I don't know quite what to think of this film. I mean, I loved it and think its powerful but I'm going to be thinking about it for a while.

wyoming
Jun 7, 2010

Like a television
tuned to a dead channel.


Half the people you saw this film with have brain worms.

Milkfred E. Moore
Aug 27, 2006

The truth is-


remigious posted:

I watched this with no expectations at all and no idea what to expect, and I’m so glad I did. the horse people were revealed just when I started thinking “man, this evil dude really likes horses judging from all of the horse art and poo poo” so that was perfect

My guess was that he had a horse as a child (the horse named Mr Bobo on the powder plate) and he never let go of the horse dying/had a horse obsession. So all his talk about how rational it is and he's completely sane is based off something quite irrational. Felt like Riley was saying something about how the wealthy drive the direction of the world based on weird neuroses/obsessions/fetishes/whatever.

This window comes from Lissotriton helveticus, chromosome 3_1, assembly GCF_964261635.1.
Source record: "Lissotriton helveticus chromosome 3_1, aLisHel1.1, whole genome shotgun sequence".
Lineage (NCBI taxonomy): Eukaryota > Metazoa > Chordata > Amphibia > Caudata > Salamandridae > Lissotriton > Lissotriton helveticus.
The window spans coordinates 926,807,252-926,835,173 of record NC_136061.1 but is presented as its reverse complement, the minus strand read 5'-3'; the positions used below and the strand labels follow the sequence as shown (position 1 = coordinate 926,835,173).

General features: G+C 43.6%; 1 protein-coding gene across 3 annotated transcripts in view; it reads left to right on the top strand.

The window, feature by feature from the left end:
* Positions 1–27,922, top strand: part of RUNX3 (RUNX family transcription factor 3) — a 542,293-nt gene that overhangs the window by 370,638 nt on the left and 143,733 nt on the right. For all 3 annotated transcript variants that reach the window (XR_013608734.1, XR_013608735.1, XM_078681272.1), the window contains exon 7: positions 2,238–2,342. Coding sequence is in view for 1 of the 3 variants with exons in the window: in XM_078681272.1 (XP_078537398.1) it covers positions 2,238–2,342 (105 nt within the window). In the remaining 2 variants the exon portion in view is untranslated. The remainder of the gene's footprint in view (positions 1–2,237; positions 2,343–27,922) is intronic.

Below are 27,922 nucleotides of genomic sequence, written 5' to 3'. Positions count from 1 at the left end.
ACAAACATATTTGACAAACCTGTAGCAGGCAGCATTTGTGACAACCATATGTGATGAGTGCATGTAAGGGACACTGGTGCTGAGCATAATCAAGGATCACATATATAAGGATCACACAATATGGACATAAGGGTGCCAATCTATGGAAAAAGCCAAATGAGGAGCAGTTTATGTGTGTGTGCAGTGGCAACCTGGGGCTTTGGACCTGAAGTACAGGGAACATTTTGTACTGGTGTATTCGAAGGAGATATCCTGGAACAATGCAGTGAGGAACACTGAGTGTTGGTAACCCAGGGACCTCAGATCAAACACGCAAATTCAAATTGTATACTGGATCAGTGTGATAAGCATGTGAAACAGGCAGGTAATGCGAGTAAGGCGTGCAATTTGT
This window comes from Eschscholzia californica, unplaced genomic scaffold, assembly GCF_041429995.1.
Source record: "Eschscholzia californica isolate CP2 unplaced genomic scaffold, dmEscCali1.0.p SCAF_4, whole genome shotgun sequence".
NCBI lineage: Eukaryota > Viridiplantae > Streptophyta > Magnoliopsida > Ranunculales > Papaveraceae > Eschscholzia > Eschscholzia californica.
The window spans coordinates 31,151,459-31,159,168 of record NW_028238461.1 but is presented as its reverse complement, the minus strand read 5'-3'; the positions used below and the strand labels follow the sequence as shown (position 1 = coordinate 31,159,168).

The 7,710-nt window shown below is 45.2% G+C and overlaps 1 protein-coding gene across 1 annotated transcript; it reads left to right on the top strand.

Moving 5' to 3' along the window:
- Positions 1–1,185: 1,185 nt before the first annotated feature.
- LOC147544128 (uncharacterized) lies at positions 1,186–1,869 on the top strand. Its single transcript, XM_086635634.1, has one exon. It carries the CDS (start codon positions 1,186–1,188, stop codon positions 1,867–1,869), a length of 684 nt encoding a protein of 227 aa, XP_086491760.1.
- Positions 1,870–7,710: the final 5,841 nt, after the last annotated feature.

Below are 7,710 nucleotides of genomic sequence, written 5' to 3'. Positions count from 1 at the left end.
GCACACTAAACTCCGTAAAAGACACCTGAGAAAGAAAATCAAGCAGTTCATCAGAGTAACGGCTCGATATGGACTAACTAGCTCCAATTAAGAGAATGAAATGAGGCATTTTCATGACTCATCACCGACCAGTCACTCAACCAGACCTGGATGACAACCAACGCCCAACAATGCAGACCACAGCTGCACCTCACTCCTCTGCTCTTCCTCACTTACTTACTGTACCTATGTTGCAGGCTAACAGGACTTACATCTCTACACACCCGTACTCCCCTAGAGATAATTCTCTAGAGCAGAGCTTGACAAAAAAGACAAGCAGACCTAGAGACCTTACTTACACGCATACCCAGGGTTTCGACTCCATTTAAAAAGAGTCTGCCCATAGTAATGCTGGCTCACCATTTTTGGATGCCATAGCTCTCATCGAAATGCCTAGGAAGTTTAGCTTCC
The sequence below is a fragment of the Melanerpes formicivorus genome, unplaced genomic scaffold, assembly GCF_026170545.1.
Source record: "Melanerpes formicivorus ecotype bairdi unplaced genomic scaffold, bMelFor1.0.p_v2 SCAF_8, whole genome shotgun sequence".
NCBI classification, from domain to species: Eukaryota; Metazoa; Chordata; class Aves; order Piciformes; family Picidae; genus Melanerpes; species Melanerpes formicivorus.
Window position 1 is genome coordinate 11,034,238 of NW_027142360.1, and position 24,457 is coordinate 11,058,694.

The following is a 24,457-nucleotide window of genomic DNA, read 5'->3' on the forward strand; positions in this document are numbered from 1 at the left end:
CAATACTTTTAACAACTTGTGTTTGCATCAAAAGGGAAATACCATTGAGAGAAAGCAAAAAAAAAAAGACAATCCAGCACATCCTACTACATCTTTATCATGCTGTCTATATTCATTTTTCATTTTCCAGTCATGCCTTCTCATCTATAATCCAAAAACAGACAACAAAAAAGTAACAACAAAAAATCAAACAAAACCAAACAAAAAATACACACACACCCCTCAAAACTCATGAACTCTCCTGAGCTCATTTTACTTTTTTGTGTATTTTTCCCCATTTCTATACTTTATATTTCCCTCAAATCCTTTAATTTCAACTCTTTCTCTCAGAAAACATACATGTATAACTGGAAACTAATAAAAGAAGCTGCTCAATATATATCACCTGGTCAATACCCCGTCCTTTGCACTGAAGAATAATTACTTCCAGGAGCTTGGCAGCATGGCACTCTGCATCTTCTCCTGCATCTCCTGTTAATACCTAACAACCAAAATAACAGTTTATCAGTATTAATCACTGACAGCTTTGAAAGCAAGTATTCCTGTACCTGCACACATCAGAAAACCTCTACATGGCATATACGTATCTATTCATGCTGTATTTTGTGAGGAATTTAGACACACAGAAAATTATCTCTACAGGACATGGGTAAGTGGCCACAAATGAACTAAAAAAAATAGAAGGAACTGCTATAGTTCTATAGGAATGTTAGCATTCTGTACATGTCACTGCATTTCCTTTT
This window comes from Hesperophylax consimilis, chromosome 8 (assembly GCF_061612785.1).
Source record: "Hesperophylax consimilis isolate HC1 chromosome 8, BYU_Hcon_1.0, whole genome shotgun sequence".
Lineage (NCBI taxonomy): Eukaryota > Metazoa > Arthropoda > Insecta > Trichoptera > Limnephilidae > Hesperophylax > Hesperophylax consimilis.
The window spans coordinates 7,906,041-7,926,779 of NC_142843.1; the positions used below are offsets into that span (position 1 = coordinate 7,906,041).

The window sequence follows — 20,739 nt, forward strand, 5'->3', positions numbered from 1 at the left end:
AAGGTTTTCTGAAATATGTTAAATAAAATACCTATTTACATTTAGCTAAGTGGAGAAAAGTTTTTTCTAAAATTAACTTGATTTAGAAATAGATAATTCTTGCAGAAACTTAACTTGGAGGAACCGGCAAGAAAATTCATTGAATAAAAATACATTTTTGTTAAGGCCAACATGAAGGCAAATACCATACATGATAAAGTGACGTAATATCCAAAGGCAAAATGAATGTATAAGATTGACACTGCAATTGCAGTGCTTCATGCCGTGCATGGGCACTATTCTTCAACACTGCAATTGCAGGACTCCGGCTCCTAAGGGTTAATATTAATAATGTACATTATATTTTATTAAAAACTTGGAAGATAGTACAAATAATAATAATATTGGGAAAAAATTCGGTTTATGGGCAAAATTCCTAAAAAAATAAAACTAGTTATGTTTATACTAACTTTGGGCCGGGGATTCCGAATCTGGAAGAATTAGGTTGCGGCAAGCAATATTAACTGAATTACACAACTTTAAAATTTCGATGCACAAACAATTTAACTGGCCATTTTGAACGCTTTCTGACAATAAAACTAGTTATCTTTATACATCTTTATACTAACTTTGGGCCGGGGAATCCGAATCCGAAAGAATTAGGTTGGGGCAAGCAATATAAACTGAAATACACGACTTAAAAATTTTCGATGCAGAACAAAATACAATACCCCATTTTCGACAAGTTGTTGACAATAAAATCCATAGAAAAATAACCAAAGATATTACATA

King Vidiot
Feb 17, 2007

The video arcade made me what I am today!


Well yeah, people who set out specifically with the desire to get wealthy are inherently sociopathic. They seek money in a capitalist society because it gives them the power to shape the world in their own selfish image. It also turns otherwise good and moral people into sociopaths because you basically have to have money and own property to get by under capitalism. You either make money (and in turn earn even more money for those above you) or you die.

Hand Knit
Oct 24, 2005

Beer Loses more than a game Sunday ...
We lost our Captain, our Teammate, our Friend Kelly Calabro...
Rest in Peace my friend you will be greatly missed..

Milkfred E. Moore posted:

My guess was that he had a horse as a child (the horse named Mr Bobo on the powder plate) and he never let go of the horse dying/had a horse obsession. So all his talk about how rational it is and he's completely sane is based off something quite irrational. Felt like Riley was saying something about how the wealthy drive the direction of the world based on weird neuroses/obsessions/fetishes/whatever.

I mean, "This is going to make us a lot of money. See? I'm not crazy." is a punchline in that scene.

Gejimayu
Mar 4, 2005
spaz

wyoming posted:

Half the people you saw this film with have brain worms.